Saturday, January 14, 2012

Depression Glass

Depression glass is clear or colored translucent glassware that was distributed free, or at low cost in the United States around the time of the Great Depression.  The Quaker Oats Company and other food manufacturers and distributors, put a piece of glassware in boxes of food as an incentive to purchase.  Movie theaters and businesses would hand out a piece simply for coming in the door.
Most of this glassware was made in the central and mid-west United States, where access to raw materials and power made manufacturing inexpensive in the first half of the twentieth
century.  More than twenty manufactureres made more than  100 patterns and entire dinner sets were made in some patterns.  Common colors are clear (crystal), pink, pale blue, green, and amber.  Less common colors include yellow (canary), ultra marine, jadeite (opaque pale green), delphite (opaque pale blue), cobalt blue, red (ruby & royal ruby), black, amethyst, and white (milk glass).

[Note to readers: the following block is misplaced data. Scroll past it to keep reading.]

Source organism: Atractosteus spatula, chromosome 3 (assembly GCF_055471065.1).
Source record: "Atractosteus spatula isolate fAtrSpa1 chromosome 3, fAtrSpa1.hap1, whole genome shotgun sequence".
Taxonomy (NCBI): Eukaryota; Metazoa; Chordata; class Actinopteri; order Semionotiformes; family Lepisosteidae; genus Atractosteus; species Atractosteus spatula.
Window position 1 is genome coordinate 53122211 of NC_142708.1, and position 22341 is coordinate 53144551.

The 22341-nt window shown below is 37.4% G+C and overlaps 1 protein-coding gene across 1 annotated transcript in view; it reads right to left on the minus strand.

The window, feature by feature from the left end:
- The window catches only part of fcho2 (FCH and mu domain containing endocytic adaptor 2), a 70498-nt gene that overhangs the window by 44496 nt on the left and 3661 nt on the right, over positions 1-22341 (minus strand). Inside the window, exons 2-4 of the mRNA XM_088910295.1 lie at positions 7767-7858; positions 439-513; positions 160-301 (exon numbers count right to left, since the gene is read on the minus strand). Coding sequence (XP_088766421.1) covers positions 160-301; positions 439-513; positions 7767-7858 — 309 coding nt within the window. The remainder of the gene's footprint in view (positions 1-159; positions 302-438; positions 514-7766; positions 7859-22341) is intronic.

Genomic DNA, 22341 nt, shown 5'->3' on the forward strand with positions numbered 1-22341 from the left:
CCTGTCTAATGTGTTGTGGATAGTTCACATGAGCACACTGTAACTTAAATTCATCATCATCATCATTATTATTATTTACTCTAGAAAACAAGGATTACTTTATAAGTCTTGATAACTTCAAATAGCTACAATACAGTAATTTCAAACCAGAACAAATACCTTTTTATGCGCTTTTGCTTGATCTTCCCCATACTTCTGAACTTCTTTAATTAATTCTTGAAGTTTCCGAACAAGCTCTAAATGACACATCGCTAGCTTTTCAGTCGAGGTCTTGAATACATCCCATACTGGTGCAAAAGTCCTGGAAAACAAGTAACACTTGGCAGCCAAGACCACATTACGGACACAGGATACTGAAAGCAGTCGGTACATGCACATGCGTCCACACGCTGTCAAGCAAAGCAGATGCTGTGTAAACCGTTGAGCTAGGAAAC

Although of marginal quality, Depression glass has been highly collective since 1960's.  Due to its popularity as a collectible.  Depression glass is becoming more scarce on the open market.  Scarce pieces may sell for several hundred dollars.  Some manufacturers continued to make popular patters after World War II or introduced similar patterns which are also collectible.  Popular and expensive patterns and pieces have been reproduced, and reproductions are still being made.

For more information about Depression Glass visit Wikipedia's free encyclopedia site here.
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